Mihm had another good game, in the first half he was aggressive defensively on Yao and that caused him problems (Yao didn’t really become aggressive until the much-shorter Grant was on him). Mihm also ran the floor well and had the second best dunk of the game, off the lob from Atkins (the best was when Kobe blew right past McGrady for the reverse jam). Mihm did get in foul trouble, but again part of that was him sliding over to pick up guards who had beaten their man and penetrated (for example, his first foul was on a Wesley drive).

Caron Butler and Lamar Odom also had good games and deserve props. Butler is a bit of a streaky shooter for my taste, but when he’s hot we need to get him the ball. Odom looked comfortable again, and when he does he’s a real threat.

In the second half a lot of the old habits started to return at both ends of the floor and the Lakers struggled some, but when the lead fell to 6 they didn’t fold, hit some key shots and got their double-digit lead back.

Houston is not a very good team — their guard play is poor (Wesley is a better player than that, he looks lost) and the more I watch him the more I think Yao is soft. In the second half, Yao started to take the ball to the basket, but that was because Grant was on him. When faced with real defense he resorts to the fall-away. And we want to sign him in 2007?

It was an important win, especially if we carry these lessons over to the road trip next week.

On Tap: The Houston Rockets

 —  January 7, 2005

Usually one of the first things I do when looking at a Laker matchup this time of year is see what happened the last two times these teams hooked up. However, in the case of the Rockets, the Lakers’ 84-79 win Nov. 13 is almost meaningless.

There are three reasons for this: 1) Tracy McGrady missed that game (strained hip); 2) the Rockets had not yet traded for David Wesley; 3) the Rockets stunk it up early on, but since Dec. 1 they are 10-6.

As you would expect, McGrady (22.24PER) and Yao Ming (22.59 PER) lead the way for the Rockets, but this has been more McGrady’s team than Ming’s — he’s playing 10 more minutes per game, handling a slightly higher percentage of the team’s possessions when both are on the floor, and has taken 215 more shots this season (in one less game). That said, Yao has been the more efficient offensive option — he is averaging more points per possession (1.18 to 1.02) and is shooting much better (51.9% to 45.6%, both eFG%).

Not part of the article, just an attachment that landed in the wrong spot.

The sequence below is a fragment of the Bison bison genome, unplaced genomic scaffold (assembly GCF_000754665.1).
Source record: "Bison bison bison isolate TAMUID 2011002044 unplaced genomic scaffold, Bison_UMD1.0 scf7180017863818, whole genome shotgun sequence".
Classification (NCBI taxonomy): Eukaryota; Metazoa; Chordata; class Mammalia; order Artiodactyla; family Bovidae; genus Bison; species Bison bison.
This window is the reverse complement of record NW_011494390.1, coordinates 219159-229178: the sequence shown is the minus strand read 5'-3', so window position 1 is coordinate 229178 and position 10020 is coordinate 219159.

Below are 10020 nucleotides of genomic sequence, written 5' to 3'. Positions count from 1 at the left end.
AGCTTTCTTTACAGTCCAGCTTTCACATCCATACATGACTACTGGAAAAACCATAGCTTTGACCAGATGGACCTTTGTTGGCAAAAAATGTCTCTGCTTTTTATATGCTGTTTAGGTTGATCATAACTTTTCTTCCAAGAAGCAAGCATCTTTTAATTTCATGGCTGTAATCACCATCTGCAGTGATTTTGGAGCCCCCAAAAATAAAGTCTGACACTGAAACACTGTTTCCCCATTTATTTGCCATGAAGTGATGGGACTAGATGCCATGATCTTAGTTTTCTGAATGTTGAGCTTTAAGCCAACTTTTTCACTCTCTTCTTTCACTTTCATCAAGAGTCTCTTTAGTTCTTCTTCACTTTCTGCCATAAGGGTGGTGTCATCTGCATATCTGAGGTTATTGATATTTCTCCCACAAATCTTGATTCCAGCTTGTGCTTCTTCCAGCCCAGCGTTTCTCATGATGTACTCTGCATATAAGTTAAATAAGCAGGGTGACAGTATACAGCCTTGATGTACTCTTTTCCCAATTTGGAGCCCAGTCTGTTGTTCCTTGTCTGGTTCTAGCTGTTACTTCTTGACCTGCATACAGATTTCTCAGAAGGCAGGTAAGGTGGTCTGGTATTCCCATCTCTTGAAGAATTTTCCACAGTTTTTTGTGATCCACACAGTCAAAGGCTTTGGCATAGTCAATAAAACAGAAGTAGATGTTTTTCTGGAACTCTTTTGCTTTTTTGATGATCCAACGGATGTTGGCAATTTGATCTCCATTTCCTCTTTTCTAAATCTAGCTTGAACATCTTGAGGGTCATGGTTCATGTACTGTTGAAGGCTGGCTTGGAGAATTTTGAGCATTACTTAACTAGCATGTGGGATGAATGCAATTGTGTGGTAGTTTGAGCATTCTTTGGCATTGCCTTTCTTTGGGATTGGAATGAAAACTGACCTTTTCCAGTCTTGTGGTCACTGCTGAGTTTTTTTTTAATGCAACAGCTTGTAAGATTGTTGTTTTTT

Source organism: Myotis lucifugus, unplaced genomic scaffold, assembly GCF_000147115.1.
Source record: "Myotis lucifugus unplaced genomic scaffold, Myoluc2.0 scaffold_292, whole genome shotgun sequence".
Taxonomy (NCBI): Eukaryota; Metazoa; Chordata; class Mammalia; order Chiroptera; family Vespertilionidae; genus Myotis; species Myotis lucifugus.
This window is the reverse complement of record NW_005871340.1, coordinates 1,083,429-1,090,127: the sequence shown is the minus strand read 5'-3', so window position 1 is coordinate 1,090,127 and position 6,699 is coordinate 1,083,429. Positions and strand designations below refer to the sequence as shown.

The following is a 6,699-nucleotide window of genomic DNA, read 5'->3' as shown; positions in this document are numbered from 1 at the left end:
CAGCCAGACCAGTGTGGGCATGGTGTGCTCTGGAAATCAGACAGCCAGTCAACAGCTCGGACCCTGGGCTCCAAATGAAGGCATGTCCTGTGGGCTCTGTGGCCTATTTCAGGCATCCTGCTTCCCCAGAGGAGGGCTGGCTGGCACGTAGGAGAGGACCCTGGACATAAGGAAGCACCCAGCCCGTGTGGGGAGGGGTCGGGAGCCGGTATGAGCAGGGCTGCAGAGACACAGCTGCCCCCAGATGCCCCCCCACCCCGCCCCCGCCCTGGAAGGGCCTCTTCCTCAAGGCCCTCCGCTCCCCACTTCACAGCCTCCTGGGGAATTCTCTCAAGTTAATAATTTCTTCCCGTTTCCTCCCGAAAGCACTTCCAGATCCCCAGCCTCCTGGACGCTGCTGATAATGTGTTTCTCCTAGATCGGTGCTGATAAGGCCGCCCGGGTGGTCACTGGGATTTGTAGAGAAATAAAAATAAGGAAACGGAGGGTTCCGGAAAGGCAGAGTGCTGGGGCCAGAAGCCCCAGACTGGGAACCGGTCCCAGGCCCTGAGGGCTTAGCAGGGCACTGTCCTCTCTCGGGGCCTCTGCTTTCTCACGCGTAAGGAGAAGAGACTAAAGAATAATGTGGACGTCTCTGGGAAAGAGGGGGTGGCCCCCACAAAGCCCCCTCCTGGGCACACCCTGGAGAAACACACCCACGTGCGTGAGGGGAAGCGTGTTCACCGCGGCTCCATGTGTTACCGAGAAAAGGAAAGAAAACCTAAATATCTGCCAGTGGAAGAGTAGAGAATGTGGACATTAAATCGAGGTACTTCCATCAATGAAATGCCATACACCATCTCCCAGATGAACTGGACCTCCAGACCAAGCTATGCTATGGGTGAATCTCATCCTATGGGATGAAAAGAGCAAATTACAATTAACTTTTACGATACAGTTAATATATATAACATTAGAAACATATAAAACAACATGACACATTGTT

But Houston has received sparks from other places as well. David Wesley was picked up (for Jim Jackson and Bostjan Nachbar) two days after Christmas and is already second on the team in Roland Rating, giving them good play at the point. (As a side note, this trade appears very unpopular with Rockets fans.) Also, third on the team in PER is backup center Dikembe Mutombo (18.89), who has been the team’s most efficient rebounder (when he’s not knocking flat the future of the NBA).

There are weaknesses — how a team with Ming and Mutombo is the worst offensive rebounding team in the league is beyond me, but it’s true. They grab just 25% of their own missed shots (for comparison, the Lakers grab 30.1%).

Another weakness is defending the four (18.3 oPER), one thing we can take away from the first game between these teams, when Lamar Odom led the Lakers with 20 points. Odom needs to have another big night if the Lakers are going to win.

Kobe may try to have a big night as well — the game is on ESPN and, because he’s donating $1,000 per point to tsunami relief, there will be additional publicity. However, what is more important than his scoring is the defensive matchup between him and McGrady — whichever player can do the better job of forcing his opponent out of his game will give his team a huge advantage.

On the whole Houston plays good defense (they hold teams to 97.9 points per 100 possessions, fourth best in the league). They don’t rely on their offense to win, rather they try to have a slow game (25th in the league in the number of possessions per game), play good defense and score just enough to beat you. For the Lakers to win, they need to play defense as well (for the first time in a few games).

This is a big game for the Lakers — after a slow start the Rockets are 16-16 and creeping up into the playoff picture. The Lakers need to keep the Rockets behind them, and a head-to-head win will go a long way toward that, and maybe restore some of the confidence the team lost in Texas this week.